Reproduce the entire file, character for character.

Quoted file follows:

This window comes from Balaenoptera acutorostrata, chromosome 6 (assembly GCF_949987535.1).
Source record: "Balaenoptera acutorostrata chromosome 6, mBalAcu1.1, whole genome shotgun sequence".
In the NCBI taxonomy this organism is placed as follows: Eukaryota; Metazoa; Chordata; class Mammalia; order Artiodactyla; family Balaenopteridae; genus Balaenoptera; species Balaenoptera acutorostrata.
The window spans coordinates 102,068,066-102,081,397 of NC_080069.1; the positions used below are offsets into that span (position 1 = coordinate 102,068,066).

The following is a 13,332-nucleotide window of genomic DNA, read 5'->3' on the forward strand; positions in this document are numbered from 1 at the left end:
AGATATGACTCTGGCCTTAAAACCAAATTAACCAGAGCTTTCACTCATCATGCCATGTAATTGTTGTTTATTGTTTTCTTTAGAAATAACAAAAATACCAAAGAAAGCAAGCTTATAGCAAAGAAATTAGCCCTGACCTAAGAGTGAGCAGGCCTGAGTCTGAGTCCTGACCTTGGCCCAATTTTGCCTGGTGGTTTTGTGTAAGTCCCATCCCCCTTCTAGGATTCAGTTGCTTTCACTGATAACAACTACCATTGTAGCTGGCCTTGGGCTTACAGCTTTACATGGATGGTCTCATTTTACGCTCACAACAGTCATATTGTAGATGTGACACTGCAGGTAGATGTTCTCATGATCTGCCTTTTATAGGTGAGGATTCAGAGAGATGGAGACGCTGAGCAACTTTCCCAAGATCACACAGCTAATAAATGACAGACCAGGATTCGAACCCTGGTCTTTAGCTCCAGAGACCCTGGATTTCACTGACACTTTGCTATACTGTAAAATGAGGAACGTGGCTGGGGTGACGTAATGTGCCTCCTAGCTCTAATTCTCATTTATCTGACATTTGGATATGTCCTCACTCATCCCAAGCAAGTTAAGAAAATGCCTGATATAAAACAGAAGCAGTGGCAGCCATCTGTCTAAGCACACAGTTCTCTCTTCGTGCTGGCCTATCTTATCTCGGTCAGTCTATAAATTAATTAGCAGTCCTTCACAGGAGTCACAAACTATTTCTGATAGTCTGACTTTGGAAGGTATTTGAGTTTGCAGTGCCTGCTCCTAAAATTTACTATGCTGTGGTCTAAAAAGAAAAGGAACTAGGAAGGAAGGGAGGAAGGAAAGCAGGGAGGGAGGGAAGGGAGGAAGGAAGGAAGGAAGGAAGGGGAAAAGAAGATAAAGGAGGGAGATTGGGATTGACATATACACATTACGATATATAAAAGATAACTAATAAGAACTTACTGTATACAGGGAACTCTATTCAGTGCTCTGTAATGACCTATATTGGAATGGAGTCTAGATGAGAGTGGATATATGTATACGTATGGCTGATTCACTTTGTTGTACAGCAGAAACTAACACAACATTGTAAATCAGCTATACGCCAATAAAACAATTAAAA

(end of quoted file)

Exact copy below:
This window comes from Balaenoptera acutorostrata, chromosome 6 (assembly GCF_949987535.1).
Source record: "Balaenoptera acutorostrata chromosome 6, mBalAcu1.1, whole genome shotgun sequence".
In the NCBI taxonomy this organism is placed as follows: Eukaryota; Metazoa; Chordata; class Mammalia; order Artiodactyla; family Balaenopteridae; genus Balaenoptera; species Balaenoptera acutorostrata.
The window spans coordinates 102,068,066-102,081,397 of NC_080069.1; the positions used below are offsets into that span (position 1 = coordinate 102,068,066).

The following is a 13,332-nucleotide window of genomic DNA, read 5'->3' on the forward strand; positions in this document are numbered from 1 at the left end:
AGATATGACTCTGGCCTTAAAACCAAATTAACCAGAGCTTTCACTCATCATGCCATGTAATTGTTGTTTATTGTTTTCTTTAGAAATAACAAAAATACCAAAGAAAGCAAGCTTATAGCAAAGAAATTAGCCCTGACCTAAGAGTGAGCAGGCCTGAGTCTGAGTCCTGACCTTGGCCCAATTTTGCCTGGTGGTTTTGTGTAAGTCCCATCCCCCTTCTAGGATTCAGTTGCTTTCACTGATAACAACTACCATTGTAGCTGGCCTTGGGCTTACAGCTTTACATGGATGGTCTCATTTTACGCTCACAACAGTCATATTGTAGATGTGACACTGCAGGTAGATGTTCTCATGATCTGCCTTTTATAGGTGAGGATTCAGAGAGATGGAGACGCTGAGCAACTTTCCCAAGATCACACAGCTAATAAATGACAGACCAGGATTCGAACCCTGGTCTTTAGCTCCAGAGACCCTGGATTTCACTGACACTTTGCTATACTGTAAAATGAGGAACGTGGCTGGGGTGACGTAATGTGCCTCCTAGCTCTAATTCTCATTTATCTGACATTTGGATATGTCCTCACTCATCCCAAGCAAGTTAAGAAAATGCCTGATATAAAACAGAAGCAGTGGCAGCCATCTGTCTAAGCACACAGTTCTCTCTTCGTGCTGGCCTATCTTATCTCGGTCAGTCTATAAATTAATTAGCAGTCCTTCACAGGAGTCACAAACTATTTCTGATAGTCTGACTTTGGAAGGTATTTGAGTTTGCAGTGCCTGCTCCTAAAATTTACTATGCTGTGGTCTAAAAAGAAAAGGAACTAGGAAGGAAGGGAGGAAGGAAAGCAGGGAGGGAGGGAAGGGAGGAAGGAAGGAAGGAAGGAAGGGGAAAAGAAGATAAAGGAGGGAGATTGGGATTGACATATACACATTACGATATATAAAAGATAACTAATAAGAACTTACTGTATACAGGGAACTCTATTCAGTGCTCTGTAATGACCTATATTGGAATGGAGTCTAGATGAGAGTGGATATATGTATACGTATGGCTGATTCACTTTGTTGTACAGCAGAAACTAACACAACATTGTAAATCAGCTATACGCCAATAAAACAATTAAAA